By Mark Beardsley
Group Must Decide If Fight Should Go On
The members of the citizens’ group who have opposed the design of the new Commerce High School have a decision to make.
What do they do now that the school board has voted to proceed?
To say that they were incensed after last Wednesday night’s meeting would be an understatement. They came away feeling insulted by a board that refused to let them ask questions and by former chairman Steve Perry who acted personally offended that they’d gotten involved.
The leadership of People Excited About Commerce Education right now is very angry at the Commerce Board of Education and Superintendent Mac McCoy.
That’s OK, but the issue is that new school.
I thought the board’s presentation, particularly that of the lead architect, did an excellent job of addressing the issues PEACE brought up. They gave logical reasons for selecting a one-story building instead of two-story, addressed the “green” issues, explained how the elevations would work, described input from school staff into the design and discussed at length the gym situation, the reasons for it and their plans to address it.
A spokesperson for PEACE acknowledged that if that same presentation had been made in March, many of the group’s concerns would have never come up.
What’s left involve the gym, the practice field, the track and the performing arts center none of which are directly related to the central functions of CHS.
Personally, I would have preferred a two-floor school, for reasons that are largely aesthetics, but several speakers presented good arguments for going with one floor. I can accept those. The gym, practice field and even the track location are secondary issues. Is the size of the performing arts center a deal-breaker?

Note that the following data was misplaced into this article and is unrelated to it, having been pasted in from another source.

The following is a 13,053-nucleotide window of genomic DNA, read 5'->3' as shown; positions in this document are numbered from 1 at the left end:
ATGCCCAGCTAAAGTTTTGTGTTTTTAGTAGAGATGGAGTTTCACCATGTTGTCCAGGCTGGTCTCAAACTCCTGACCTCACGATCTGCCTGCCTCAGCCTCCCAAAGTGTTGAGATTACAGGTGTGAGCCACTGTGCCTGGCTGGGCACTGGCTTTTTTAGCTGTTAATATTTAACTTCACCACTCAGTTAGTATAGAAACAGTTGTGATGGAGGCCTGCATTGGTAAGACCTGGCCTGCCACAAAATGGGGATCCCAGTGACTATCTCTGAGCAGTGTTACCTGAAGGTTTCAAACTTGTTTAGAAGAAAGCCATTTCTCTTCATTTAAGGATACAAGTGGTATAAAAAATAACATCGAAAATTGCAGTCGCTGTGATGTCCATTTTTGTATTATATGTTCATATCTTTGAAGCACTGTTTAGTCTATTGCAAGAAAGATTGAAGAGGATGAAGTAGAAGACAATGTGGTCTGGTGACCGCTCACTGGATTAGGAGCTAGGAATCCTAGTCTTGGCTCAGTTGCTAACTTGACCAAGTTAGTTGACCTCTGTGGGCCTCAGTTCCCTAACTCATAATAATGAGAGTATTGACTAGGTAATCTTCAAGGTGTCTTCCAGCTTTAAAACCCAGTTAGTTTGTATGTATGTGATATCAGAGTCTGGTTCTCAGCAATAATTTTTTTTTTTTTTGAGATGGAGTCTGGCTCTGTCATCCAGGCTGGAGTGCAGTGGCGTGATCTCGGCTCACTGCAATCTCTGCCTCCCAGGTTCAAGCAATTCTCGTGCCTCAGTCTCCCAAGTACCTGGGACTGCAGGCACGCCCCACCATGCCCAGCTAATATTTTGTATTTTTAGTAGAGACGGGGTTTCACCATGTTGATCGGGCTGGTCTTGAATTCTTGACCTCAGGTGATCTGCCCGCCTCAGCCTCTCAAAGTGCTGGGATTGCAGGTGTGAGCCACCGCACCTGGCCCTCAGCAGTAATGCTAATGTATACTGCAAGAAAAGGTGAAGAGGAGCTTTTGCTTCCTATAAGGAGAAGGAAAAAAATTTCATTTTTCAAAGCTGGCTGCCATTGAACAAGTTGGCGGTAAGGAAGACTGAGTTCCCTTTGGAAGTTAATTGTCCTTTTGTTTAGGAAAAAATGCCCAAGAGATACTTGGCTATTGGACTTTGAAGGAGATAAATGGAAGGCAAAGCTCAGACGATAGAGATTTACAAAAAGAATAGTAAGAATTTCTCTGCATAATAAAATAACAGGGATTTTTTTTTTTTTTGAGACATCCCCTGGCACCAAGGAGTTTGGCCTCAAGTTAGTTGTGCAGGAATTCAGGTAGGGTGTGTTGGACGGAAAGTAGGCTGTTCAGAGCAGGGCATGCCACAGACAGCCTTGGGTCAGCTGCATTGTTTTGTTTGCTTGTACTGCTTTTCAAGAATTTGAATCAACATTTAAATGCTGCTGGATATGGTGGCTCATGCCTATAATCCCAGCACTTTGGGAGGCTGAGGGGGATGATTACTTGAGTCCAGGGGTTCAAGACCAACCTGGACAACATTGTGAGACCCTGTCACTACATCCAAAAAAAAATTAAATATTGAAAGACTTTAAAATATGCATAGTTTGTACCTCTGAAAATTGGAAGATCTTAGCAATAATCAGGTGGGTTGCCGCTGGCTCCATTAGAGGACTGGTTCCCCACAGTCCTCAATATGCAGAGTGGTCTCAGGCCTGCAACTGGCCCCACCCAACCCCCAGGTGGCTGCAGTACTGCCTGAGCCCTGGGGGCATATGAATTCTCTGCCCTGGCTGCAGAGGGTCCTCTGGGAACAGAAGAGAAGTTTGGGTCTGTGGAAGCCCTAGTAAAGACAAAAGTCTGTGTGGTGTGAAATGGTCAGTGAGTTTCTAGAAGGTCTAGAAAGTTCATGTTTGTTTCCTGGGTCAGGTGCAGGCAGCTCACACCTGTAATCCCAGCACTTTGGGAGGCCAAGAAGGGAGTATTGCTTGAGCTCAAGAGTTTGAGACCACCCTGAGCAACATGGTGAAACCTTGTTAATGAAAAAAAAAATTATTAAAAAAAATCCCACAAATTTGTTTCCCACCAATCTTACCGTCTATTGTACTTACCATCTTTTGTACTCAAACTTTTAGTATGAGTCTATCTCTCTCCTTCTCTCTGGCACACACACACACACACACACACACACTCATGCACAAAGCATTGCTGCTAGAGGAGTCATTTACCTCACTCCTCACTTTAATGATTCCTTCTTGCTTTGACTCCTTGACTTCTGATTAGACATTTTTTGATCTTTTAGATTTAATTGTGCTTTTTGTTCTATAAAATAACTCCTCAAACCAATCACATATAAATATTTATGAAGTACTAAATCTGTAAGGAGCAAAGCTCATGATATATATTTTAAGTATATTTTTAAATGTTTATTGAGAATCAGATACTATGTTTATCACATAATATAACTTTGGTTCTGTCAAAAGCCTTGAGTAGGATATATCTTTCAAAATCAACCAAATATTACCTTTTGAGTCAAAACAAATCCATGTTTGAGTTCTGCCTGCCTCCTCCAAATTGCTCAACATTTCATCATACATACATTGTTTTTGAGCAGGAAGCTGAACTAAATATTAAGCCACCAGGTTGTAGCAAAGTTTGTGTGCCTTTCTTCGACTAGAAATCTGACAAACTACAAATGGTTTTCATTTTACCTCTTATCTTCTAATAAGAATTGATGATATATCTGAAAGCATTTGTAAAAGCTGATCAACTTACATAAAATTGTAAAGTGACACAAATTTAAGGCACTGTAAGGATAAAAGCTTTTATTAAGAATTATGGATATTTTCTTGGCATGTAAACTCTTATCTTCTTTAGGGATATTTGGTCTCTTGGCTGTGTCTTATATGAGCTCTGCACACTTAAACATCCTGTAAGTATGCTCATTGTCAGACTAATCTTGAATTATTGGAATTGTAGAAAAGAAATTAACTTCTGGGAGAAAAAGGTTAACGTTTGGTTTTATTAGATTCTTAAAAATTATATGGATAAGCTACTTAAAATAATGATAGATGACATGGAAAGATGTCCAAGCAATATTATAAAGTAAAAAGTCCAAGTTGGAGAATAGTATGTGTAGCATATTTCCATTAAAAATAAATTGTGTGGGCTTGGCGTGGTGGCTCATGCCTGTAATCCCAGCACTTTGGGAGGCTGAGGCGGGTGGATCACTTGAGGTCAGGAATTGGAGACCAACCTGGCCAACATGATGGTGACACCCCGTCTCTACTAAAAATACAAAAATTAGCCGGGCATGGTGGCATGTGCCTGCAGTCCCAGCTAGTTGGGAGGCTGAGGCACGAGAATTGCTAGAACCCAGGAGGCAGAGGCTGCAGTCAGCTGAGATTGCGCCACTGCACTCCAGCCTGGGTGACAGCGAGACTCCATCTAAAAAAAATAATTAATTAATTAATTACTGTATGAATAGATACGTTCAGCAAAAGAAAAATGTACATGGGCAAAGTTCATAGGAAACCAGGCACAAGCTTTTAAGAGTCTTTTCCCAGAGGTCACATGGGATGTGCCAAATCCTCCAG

Among the options for PEACE are filing suit, trying to recall the board of education or accepting the current plan.
Before either of the first two is attempted, PEACE must assess the situation solely on the merits of the plan, laying aside the school board’s cowardly response. I think Wednesday’s session answered most of the group’s important concerns. At the least, it should have given members a higher comfort level with the architects. Are there still sufficient concerns among enough people to warrant hostile and costly action that could very well delay and increase the cost of the new school? Are the remaining differences of opinion substantial or cosmetic? The risk is that the anger felt over the school board’s response will carry an inordinate amount of weight in deciding whether to escalate the fight, to the detriment of the school system.